“You look just like your <insert family member here>,” a well-meaning family member says, smiling. I force a smile of my own and take a deep breath to prevent the groan forming in my body from escaping. The sarcastic reply dies on my lips as the deeply instilled sense of respect for those older than me takes over. I keep my mouth shut and smile.
Like many Portuguese kids it took me many years to find my sense of identity that wasn’t rooted as the child of my parents. It took many years before I acknowledged me as my own person closely tied to my sense of worth as an individual capable of making my own decisions and having my own opinions.
Much of this has shaped the life I’ve built and the steps I’ve taken – foot, or other – to create it, which has taken me along interesting and mostly unimagined paths.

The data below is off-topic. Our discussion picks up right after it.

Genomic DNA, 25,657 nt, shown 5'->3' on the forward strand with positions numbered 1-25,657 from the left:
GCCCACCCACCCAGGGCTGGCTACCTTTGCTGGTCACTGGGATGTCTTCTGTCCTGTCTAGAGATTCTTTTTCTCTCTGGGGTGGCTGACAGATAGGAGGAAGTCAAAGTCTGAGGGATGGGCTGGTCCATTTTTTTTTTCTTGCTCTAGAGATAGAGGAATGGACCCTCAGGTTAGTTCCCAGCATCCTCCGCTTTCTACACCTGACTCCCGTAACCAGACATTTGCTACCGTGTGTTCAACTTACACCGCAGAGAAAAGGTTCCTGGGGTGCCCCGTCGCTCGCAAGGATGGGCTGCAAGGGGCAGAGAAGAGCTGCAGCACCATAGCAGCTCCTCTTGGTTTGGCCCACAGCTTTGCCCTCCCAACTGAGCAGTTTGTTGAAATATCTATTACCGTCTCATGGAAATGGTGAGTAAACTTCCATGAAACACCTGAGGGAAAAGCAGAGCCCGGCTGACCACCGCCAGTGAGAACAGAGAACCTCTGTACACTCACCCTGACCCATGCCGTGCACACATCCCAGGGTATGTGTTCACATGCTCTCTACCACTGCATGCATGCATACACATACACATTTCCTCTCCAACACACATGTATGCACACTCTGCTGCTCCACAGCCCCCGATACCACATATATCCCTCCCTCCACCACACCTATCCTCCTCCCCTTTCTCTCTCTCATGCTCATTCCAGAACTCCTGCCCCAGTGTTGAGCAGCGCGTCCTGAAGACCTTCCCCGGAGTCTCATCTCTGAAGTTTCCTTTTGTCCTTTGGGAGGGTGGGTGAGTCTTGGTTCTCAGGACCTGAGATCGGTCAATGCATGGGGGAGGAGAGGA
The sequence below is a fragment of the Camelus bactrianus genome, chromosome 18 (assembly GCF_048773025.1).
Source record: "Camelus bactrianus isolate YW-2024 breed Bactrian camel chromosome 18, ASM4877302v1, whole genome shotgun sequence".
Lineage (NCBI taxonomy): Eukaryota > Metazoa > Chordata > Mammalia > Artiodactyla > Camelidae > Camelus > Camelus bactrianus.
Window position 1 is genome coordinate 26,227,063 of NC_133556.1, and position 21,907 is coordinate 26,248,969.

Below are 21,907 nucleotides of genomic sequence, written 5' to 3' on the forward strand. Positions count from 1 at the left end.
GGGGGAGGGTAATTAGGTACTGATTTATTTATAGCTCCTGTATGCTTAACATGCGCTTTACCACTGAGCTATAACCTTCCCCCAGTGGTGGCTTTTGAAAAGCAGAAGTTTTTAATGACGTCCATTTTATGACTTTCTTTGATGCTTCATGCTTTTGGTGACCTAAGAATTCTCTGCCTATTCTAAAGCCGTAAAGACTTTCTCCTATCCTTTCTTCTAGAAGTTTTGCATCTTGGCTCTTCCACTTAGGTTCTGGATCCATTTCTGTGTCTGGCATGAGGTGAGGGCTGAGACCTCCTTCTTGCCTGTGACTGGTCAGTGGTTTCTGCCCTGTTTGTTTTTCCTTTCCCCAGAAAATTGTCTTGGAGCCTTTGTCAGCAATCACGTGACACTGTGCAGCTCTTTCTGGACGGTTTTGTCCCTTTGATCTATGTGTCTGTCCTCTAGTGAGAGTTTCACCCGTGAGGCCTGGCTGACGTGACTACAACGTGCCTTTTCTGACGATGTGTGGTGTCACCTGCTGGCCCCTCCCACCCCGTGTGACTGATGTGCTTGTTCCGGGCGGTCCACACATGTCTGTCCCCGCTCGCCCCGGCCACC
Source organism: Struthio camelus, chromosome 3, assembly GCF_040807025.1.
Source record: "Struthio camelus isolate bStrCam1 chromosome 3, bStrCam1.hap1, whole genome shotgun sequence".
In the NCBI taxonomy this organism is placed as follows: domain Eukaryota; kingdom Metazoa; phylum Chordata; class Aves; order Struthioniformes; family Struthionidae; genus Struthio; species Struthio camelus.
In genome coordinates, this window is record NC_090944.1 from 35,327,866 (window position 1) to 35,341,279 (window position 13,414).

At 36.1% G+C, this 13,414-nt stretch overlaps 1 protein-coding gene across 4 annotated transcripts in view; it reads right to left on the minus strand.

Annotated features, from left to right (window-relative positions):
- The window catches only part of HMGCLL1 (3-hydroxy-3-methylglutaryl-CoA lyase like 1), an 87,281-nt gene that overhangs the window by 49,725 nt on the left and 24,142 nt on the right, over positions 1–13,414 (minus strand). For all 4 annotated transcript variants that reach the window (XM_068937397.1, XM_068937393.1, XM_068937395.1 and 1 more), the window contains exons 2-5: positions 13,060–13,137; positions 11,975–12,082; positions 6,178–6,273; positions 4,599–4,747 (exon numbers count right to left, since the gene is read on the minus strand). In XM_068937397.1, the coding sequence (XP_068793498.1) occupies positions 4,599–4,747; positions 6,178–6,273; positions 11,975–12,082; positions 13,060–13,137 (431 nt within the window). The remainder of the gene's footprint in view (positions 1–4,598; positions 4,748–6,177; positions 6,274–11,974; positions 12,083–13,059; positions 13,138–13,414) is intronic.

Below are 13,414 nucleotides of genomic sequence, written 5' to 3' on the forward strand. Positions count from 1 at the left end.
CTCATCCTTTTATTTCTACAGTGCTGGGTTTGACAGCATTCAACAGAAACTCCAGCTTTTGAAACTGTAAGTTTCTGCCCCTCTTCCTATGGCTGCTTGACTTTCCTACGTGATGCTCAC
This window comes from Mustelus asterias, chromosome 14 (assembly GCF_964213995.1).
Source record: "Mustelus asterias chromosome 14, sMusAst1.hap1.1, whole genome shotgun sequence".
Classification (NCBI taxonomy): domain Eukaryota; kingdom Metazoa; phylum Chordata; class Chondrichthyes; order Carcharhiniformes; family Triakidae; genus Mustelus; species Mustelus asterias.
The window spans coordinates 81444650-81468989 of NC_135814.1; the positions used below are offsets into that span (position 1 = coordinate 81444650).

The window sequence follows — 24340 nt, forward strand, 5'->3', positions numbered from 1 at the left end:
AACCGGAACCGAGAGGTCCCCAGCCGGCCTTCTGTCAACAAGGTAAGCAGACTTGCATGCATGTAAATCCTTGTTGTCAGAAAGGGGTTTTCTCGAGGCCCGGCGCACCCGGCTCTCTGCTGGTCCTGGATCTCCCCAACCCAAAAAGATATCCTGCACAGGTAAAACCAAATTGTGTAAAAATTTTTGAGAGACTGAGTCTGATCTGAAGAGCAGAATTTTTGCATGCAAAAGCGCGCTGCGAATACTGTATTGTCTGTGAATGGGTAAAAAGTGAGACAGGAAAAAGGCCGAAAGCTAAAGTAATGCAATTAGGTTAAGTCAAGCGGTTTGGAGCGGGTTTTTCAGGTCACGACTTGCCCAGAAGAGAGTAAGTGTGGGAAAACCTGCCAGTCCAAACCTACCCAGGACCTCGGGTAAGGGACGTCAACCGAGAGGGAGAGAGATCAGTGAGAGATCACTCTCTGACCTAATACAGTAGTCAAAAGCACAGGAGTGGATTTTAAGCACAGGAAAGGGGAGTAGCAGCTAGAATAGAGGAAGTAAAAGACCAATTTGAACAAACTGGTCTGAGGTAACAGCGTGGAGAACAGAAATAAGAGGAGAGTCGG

Identity is a theme that plays itself out in my life, almost daily, and independence is one of the values that support it. I’m still the child of my parents. Part of my identity is still rooted in the Portuguese culture. The only difference is that I am me and I know that the only person I look like is me.
I know and accept that I still get triggered by being compared to others. I try to understand the intention behind the comparison, and one day it will not longer matter. For now I will prevent the groan from escaping and the sarcastic remark from leaving my lips. For now it’s a work in progress.